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Impact of illiteracy on depression symptomatology in community-dwelling older adults

Published online by Cambridge University Press:  19 June 2014

Byung-Soo Kim
Affiliation:
Department of Psychiatry, Kyungpook National University School of Medicine, Daegu, South Korea
Dong-Woo Lee
Affiliation:
Department of Psychiatry, Inje University College of Medicine, Seoul, South Korea
Jae Nam Bae
Affiliation:
Department of Psychiatry, Inha University College of Medicine, Incheon, South Korea
Sung Man Chang
Affiliation:
Department of Psychiatry, Kyungpook National University School of Medicine, Daegu, South Korea
Shinkyum Kim
Affiliation:
Department of Psychiatry, Yangsan Mental Hospital, Yangsan, South Korea
Ki Woong Kim
Affiliation:
Department of Neuropsychiatry, Seoul National University Bundang Hospital, Seongnam, South Korea Department of Psychiatry and Behavioral Science, Seoul National University College of Medicine, Seoul, South Korea
Hyo-Deog Rim
Affiliation:
Department of Psychiatry, Kyungpook National University School of Medicine, Daegu, South Korea
Jee Eun Park
Affiliation:
Department of Neuropsychiatry, Seoul National University Hospital, Seoul, South Korea
Maeng Je Cho*
Affiliation:
Department of Psychiatry and Behavioral Science, Seoul National University College of Medicine, Seoul, South Korea Department of Neuropsychiatry, Seoul National University Hospital, Seoul, South Korea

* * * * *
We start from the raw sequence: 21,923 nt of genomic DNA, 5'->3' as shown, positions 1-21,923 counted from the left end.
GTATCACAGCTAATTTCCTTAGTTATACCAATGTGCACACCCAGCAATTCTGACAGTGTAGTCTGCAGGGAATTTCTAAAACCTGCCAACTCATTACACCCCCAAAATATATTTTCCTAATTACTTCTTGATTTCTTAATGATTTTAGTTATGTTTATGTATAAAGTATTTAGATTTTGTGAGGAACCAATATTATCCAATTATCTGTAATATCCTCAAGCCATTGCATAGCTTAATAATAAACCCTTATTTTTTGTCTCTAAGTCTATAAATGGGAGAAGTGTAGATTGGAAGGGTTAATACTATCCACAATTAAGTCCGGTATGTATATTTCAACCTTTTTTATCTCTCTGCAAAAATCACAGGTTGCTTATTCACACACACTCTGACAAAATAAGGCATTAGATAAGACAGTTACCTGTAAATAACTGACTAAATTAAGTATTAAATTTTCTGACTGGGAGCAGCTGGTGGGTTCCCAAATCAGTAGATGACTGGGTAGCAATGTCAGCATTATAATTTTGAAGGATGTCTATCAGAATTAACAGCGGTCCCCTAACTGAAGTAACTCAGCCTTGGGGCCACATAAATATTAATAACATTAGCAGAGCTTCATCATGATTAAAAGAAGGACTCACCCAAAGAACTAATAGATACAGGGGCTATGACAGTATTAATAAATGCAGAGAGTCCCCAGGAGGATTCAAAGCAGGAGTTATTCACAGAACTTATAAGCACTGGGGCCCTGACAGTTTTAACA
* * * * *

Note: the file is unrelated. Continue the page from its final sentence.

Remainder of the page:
*
Correspondence should be addressed to: Dr Maeng Je Cho, MD, PhD, Department of Psychiatry and Behavioral Science, Seoul National University College of Medicine, 28 Yeongeon-dong, Jongno-gu, Seoul 110-744, South Korea. Phone: +82-2-2072-3155; Fax: +82-2-744-7241. Email: mjcho@snu.ac.kr.

Abstract

Background:

In many countries, illiteracy rates among aged people are quite high. However, only few studies have specifically investigated the impact of illiteracy on depression.

Methods:

Data for 1,890 elderly individuals (aged ≥65 years) were obtained from a nationwide dementia epidemiological study conducted in South Korea. Based on their reading ability, the participants were divided into three groups: totally illiterate, partially illiterate, and literate. The Korean version of the Geriatric Depression Scale – Short Form (SGDS-K) was used to detect depression (cut-off score = 8). Multivariate logistic regression analyses were used to assess the association between illiteracy and depression. To explore clinical features of depression in illiterate people, we performed logistic regression to calculate odds ratios of positive responses (or negative responses to reverse-coded items) for each SGDS-K item using literate individuals as the reference group.

Results:

Totally illiterate participants had 2.41 times the odds and partially illiterate individuals had 1.59 times the odds of being depressed compared with literate participants after controlling for other variables. Compared with literate individuals, illiterate elderly persons were at increased odds for responding negatively to the majority of SGDS-K items, including “having memory problems,” “others are better off than me,” and “feeling worthless” even after controlling for various demographic and clinical factors.

Conclusions:

Illiteracy in elderly individuals was associated with a higher rate and increased severity of depression. Illiteracy negatively affected depression symptomatology, especially factors associated with self-esteem. Therefore, clinicians should carefully monitor for the presence of depression in illiterate elderly adults.

Type
Research Article
Copyright
Copyright © International Psychogeriatric Association 2014 

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